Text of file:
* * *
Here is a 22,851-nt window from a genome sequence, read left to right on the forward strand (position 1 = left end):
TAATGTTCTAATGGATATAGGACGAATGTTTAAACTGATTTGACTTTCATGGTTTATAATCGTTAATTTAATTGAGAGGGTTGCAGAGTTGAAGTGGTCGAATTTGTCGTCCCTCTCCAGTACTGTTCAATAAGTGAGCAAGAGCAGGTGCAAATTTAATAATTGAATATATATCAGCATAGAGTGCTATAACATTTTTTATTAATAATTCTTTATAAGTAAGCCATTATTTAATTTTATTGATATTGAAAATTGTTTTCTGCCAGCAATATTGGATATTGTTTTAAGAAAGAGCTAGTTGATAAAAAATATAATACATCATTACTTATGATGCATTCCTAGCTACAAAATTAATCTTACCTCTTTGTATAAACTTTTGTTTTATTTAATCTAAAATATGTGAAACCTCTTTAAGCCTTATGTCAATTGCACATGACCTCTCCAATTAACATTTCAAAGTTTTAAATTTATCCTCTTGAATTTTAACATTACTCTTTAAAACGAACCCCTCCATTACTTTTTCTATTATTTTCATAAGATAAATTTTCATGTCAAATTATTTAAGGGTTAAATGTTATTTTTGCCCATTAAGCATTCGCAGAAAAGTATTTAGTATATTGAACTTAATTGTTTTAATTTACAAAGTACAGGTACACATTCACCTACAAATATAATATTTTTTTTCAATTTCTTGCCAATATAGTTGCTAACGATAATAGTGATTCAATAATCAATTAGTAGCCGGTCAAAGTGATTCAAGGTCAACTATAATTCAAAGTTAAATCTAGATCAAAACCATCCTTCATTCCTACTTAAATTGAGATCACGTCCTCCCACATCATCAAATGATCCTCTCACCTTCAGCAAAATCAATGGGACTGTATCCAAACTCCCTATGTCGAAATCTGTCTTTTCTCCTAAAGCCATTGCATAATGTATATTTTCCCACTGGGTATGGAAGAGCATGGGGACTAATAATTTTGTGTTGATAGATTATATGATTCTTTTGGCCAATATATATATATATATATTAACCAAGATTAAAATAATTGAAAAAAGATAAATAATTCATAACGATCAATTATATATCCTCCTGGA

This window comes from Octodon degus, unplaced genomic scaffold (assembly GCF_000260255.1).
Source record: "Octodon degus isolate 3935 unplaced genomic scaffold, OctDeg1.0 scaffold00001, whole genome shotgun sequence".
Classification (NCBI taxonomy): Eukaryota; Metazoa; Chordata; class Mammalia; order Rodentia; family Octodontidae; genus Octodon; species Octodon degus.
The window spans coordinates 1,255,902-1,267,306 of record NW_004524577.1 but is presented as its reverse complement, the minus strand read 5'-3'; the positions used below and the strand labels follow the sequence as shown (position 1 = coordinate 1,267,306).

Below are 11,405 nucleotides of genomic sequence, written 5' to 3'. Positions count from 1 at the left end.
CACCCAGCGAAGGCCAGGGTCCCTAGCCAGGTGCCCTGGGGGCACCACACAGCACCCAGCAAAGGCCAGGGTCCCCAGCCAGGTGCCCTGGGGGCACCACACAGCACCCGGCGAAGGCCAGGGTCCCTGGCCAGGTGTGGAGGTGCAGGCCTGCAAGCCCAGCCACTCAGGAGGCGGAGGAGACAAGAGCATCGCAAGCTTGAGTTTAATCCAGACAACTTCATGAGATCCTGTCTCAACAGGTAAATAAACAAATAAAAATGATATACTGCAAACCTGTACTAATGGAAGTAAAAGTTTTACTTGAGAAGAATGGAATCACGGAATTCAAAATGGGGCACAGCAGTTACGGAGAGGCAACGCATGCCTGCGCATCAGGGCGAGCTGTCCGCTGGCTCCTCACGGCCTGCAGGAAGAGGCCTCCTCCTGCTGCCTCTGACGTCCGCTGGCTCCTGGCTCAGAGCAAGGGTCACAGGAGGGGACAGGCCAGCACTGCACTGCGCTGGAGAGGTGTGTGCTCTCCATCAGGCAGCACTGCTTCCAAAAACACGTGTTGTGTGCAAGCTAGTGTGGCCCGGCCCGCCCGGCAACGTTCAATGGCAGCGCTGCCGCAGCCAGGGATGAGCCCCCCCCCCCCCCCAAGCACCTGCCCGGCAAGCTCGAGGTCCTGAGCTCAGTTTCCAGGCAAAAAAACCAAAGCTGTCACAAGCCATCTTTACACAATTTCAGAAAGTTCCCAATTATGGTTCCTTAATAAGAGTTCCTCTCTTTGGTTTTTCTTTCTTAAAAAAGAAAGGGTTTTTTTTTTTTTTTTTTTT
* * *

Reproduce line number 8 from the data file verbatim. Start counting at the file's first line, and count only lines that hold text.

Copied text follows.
CACCCAGCGAAGGCCAGGGTCCCTAGCCAGGTGCCCTGGGGGCACCACACAGCACCCAGCAAAGGCCAGGGTCCCCAGCCAGGTGCCCTGGGGGCACCACACAGCACCCGGCGAAGGCCAGGGTCCCTGGCCAGGTGTGGAGGTGCAGGCCTGCAAGCCCAGCCACTCAGGAGGCGGAGGAGACAAGAGCATCGCAAGCTTGAGTTTAATCCAGACAACTTCATGAGATCCTGTCTCAACAGGTAAATAAACAAATAAAAATGATATACTGCAAACCTGTACTAATGGAAGTAAAAGTTTTACTTGAGAAGAATGGAATCACGGAATTCAAAATGGGGCACAGCAGTTACGGAGAGGCAACGCATGCCTGCGCATCAGGGCGAGCTGTCCGCTGGCTCCTCACGGCCTGCAGGAAGAGGCCTCCTCCTGCTGCCTCTGACGTCCGCTGGCTCCTGGCTCAGAGCAAGGGTCACAGGAGGGGACAGGCCAGCACTGCACTGCGCTGGAGAGGTGTGTGCTCTCCATCAGGCAGCACTGCTTCCAAAAACACGTGTTGTGTGCAAGCTAGTGTGGCCCGGCCCGCCCGGCAACGTTCAATGGCAGCGCTGCCGCAGCCAGGGATGAGCCCCCCCCCCCCCCCAAGCACCTGCCCGGCAAGCTCGAGGTCCTGAGCTCAGTTTCCAGGCAAAAAAACCAAAGCTGTCACAAGCCATCTTTACACAATTTCAGAAAGTTCCCAATTATGGTTCCTTAATAAGAGTTCCTCTCTTTGGTTTTTCTTTCTTAAAAAAGAAAGGGTTTTTTTTTTTTTTTTTTTT